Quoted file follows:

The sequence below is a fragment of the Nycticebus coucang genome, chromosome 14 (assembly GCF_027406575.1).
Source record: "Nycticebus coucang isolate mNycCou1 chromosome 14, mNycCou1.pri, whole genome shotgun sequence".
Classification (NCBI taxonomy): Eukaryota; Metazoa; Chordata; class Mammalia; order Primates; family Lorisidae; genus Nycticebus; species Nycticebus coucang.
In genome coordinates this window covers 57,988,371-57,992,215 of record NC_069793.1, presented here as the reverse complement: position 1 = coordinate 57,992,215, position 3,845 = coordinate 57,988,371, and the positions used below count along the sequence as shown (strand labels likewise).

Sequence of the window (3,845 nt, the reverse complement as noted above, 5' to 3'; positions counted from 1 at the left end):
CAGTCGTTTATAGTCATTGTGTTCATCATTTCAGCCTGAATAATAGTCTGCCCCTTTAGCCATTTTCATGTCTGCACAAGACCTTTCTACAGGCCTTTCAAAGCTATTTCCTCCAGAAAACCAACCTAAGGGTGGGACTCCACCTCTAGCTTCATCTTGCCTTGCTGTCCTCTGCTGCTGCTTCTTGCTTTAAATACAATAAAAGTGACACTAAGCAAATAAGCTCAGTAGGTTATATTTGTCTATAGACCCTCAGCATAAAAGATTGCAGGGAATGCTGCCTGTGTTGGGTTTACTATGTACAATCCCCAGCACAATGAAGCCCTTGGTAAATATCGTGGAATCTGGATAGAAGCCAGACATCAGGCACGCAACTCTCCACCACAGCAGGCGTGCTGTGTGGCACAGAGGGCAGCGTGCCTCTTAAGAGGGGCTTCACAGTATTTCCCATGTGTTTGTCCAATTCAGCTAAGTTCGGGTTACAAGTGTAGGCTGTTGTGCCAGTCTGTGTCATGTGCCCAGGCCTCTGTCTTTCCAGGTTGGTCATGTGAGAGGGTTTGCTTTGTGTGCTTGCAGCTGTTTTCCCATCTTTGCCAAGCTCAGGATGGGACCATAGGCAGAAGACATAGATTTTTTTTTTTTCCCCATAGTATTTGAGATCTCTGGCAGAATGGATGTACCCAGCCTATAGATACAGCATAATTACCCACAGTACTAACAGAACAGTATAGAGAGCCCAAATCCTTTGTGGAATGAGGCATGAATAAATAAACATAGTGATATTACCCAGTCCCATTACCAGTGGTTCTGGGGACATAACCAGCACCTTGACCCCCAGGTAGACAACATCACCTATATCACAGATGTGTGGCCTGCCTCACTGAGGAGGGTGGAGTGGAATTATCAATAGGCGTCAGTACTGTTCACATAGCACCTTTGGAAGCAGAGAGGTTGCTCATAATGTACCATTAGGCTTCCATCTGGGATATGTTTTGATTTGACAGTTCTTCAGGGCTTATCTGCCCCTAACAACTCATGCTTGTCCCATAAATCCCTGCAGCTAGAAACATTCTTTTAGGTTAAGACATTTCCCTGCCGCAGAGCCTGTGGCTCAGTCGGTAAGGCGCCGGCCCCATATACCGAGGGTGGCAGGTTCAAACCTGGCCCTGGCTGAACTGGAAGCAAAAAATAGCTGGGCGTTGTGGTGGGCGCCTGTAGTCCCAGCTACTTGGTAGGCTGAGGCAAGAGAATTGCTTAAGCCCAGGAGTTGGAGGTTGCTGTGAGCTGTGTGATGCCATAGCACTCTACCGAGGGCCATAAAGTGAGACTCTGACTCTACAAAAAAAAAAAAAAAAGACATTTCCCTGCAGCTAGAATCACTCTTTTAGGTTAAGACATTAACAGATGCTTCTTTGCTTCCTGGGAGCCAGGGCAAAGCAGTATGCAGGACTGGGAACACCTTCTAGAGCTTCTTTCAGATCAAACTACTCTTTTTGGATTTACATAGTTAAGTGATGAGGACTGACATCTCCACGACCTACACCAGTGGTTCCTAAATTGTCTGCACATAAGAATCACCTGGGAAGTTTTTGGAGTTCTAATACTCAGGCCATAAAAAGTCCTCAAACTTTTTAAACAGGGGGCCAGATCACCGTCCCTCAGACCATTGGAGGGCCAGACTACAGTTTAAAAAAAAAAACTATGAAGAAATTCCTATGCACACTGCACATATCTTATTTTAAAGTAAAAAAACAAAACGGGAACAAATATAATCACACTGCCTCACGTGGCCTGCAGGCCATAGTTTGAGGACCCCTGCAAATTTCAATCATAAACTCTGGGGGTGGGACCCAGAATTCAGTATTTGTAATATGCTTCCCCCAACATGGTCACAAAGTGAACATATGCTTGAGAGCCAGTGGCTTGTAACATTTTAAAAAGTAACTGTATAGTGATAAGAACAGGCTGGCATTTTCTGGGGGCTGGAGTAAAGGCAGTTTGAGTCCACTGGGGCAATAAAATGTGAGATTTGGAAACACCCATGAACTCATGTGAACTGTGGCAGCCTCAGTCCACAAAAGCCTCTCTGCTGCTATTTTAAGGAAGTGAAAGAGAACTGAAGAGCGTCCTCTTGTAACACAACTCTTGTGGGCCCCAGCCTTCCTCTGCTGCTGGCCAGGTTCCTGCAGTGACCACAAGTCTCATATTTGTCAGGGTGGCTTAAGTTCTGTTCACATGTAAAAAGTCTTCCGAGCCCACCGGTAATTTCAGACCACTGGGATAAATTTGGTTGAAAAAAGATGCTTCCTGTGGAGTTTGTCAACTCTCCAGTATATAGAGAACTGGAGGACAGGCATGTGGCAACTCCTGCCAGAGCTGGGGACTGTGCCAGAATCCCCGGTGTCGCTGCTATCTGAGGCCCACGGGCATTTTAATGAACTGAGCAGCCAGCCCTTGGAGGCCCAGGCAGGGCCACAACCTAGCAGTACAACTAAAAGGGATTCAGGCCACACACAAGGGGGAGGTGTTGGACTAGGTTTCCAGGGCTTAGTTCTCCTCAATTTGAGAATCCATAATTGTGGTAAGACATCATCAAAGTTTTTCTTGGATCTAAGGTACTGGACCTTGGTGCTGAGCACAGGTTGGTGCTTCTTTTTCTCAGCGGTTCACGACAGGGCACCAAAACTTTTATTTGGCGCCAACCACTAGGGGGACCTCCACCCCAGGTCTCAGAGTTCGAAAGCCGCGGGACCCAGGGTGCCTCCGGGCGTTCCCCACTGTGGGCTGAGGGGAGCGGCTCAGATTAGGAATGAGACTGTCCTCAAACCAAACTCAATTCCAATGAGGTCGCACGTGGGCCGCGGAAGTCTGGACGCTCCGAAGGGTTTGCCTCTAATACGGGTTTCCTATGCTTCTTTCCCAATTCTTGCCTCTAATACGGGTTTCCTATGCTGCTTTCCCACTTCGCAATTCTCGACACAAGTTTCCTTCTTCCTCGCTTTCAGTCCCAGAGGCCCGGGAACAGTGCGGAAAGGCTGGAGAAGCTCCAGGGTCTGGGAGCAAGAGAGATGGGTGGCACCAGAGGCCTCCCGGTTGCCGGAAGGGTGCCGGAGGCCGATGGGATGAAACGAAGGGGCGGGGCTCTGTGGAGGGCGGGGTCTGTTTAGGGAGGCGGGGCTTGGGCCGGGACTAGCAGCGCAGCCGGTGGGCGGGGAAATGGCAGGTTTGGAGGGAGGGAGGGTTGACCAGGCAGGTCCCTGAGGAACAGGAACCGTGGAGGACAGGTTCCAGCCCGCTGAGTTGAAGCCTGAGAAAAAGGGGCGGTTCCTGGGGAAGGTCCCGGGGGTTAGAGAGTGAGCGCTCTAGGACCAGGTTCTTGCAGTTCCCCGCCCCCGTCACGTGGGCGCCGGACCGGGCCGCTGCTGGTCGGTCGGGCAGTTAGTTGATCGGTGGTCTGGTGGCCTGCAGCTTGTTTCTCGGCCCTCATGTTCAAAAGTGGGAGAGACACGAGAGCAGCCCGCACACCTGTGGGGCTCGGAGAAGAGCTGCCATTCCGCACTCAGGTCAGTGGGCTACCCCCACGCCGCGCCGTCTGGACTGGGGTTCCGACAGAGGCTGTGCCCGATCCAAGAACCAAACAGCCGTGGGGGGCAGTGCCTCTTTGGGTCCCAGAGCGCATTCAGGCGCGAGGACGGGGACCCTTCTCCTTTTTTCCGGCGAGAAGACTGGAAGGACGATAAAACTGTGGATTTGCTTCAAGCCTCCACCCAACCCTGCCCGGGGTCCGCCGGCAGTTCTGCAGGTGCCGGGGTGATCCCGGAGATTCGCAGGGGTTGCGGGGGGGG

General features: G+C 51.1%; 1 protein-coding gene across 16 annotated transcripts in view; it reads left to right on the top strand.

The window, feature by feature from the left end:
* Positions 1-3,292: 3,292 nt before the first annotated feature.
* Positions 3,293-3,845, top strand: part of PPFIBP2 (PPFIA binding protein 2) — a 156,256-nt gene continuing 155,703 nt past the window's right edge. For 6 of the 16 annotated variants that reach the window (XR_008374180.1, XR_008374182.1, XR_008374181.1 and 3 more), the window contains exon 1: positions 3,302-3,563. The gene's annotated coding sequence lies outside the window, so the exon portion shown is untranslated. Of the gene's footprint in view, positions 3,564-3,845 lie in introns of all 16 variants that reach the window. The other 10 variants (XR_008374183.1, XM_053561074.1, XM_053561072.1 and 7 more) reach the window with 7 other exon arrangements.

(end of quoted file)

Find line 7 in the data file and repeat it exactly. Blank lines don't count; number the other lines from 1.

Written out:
General features: G+C 51.1%; 1 protein-coding gene across 16 annotated transcripts in view; it reads left to right on the top strand.